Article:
Residual mode filters and adaptive control in large space structures
NASA Technical Reports Server (NTRS)
Davidson, Roger A.; Balas, Mark J.
1989-01-01
One of the most difficult problems in controlling large systems and structures is compensating for the destructive interaction which can occur between the reduced-order model (ROM) of the plant, which is used by the controller, and the unmodeled dynamics of the plant, often called the residual modes. The problem is more significant in the case of large space structures because their naturally light damping and high performance requirements lead to more frequent, destructive residual mode interaction (RMI). Using the design/compensation technique of residual mode filters (RMF's), effective compensation of RMI can be accomplished in a straightforward manner when using linear controllers. The use of RMF's has been shown to be effective for a variety of large structures, including a space-based laser and infinite dimensional systems. However, the dynamics of space structures is often uncertain and may even change over time due to on-orbit erosion from space debris and corrosive chemicals in the upper atmosphere. In this case, adaptive control can be extremely beneficial in meeting the performance requirements of the structure. Adaptive control for large structures is also based on ROM's and so destructive RMI may occur. Unfortunately, adaptive control is inherently nonlinear, and therefore the known results of RMF's cannot be applied. The purpose is to present the results of new research showing the effects of RMI when using adaptive control and the work which will hopefully lead to RMF compensation of this problem.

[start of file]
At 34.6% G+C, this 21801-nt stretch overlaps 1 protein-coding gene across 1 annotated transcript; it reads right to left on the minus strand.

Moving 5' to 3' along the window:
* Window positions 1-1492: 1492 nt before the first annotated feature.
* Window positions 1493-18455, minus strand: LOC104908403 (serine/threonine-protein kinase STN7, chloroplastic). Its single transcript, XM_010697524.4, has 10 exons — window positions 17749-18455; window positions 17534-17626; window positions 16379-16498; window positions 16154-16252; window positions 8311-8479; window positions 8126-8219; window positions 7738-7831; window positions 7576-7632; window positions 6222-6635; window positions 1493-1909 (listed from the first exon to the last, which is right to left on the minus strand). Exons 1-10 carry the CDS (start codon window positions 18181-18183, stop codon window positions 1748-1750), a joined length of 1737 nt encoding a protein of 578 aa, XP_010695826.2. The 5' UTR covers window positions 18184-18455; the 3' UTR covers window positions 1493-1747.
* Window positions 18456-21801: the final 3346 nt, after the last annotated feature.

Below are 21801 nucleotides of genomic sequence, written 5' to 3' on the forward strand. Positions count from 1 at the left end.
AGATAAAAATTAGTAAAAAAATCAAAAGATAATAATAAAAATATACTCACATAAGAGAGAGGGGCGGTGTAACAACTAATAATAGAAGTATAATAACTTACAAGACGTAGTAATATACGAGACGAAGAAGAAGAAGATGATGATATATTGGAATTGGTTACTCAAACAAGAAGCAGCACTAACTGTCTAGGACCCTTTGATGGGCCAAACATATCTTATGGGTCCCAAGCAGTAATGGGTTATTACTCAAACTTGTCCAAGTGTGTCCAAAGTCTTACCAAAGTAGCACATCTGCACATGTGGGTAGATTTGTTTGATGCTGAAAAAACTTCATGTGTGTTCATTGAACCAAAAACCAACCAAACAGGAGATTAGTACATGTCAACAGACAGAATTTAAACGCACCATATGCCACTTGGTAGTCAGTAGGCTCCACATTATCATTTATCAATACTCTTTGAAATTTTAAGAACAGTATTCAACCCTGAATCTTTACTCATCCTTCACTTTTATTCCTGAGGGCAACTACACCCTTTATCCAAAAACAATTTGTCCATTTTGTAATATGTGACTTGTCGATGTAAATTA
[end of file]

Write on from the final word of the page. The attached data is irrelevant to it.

Self-Tuning Adaptive-Controller Using Online Frequency Identification
NASA Technical Reports Server (NTRS)
Chiang, W. W.; Cannon, R. H., Jr.
1985-01-01
A real time adaptive controller was designed and tested successfully on a fourth order laboratory dynamic system which features very low structural damping and a noncolocated actuator sensor pair. The controller, implemented in a digital minicomputer, consists of a state estimator, a set of state feedback gains, and a frequency locked loop (FLL) for real time parameter identification. The FLL can detect the closed loop natural frequency of the system being controlled, calculate the mismatch between a plant parameter and its counterpart in the state estimator, and correct the estimator parameter in real time. The adaptation algorithm can correct the controller error and stabilize the system for more than 50% variation in the plant natural frequency, compared with a 10% stability margin in frequency variation for a fixed gain controller having the same performance at the nominal plant condition. After it has locked to the correct plant frequency, the adaptive controller works as well as the fixed gain controller does when there is no parameter mismatch. The very rapid convergence of this adaptive system is demonstrated experimentally, and can also be proven with simple root locus methods.